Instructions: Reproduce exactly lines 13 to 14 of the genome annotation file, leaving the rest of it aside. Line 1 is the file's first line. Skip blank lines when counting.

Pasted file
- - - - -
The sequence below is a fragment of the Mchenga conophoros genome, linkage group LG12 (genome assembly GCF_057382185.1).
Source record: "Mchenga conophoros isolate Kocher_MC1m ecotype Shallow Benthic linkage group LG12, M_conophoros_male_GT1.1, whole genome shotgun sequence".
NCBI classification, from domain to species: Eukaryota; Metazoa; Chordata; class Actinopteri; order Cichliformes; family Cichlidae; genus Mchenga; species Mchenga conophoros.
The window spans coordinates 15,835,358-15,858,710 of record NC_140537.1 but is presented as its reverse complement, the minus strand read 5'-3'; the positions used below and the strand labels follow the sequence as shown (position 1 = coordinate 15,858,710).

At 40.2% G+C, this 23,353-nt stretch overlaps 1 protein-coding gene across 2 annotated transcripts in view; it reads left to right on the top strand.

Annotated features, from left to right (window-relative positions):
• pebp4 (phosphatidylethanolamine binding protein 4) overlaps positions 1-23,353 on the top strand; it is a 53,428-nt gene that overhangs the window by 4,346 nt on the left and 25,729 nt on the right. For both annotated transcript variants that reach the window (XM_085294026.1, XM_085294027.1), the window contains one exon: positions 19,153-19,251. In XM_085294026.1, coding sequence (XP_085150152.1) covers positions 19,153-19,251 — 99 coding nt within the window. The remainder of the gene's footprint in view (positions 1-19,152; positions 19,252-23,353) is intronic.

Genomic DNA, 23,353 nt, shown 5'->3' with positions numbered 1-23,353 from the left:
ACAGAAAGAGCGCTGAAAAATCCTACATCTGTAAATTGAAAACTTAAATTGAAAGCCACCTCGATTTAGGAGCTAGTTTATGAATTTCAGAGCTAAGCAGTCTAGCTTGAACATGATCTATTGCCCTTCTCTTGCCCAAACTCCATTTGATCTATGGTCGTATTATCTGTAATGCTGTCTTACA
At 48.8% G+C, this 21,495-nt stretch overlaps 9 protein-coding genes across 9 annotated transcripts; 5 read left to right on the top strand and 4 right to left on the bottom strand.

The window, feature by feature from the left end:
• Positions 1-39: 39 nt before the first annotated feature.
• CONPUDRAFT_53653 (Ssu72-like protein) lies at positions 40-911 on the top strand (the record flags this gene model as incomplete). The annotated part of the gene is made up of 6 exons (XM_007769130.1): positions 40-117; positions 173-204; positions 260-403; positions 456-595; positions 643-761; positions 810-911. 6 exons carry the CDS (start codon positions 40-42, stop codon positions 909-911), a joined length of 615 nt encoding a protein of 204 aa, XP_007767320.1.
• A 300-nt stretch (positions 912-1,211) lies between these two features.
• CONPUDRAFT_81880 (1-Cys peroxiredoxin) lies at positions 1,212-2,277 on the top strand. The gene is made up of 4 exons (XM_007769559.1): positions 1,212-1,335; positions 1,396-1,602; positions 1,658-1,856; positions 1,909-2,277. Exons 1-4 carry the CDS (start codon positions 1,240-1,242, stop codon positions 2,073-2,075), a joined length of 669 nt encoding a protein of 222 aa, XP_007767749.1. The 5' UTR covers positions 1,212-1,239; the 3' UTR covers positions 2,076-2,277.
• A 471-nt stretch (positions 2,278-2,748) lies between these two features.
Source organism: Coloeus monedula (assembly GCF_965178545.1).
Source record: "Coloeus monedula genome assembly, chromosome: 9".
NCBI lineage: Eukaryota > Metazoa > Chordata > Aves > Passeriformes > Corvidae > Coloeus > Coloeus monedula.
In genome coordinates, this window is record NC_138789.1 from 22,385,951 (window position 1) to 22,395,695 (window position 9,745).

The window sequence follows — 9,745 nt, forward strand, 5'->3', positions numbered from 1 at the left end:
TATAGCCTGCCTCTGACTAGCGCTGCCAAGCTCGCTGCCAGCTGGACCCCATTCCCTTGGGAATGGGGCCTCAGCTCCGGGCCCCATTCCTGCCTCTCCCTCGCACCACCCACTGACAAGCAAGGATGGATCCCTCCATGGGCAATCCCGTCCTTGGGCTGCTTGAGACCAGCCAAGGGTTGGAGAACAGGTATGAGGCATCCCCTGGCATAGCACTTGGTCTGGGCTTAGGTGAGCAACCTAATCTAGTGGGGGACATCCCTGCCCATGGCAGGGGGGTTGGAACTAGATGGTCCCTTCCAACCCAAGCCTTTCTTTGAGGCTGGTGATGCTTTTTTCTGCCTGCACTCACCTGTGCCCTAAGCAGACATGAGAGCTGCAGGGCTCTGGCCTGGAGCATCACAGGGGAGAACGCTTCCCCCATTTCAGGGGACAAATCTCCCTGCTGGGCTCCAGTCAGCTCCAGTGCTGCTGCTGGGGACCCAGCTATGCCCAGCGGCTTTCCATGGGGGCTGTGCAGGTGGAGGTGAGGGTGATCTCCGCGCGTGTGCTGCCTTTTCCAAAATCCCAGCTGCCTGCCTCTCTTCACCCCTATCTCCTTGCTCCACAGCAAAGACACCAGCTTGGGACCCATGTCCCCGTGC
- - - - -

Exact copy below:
• CONPUDRAFT_53653 (Ssu72-like protein) lies at positions 40-911 on the top strand (the record flags this gene model as incomplete). The annotated part of the gene is made up of 6 exons (XM_007769130.1): positions 40-117; positions 173-204; positions 260-403; positions 456-595; positions 643-761; positions 810-911. 6 exons carry the CDS (start codon positions 40-42, stop codon positions 909-911), a joined length of 615 nt encoding a protein of 204 aa, XP_007767320.1.
• A 300-nt stretch (positions 912-1,211) lies between these two features.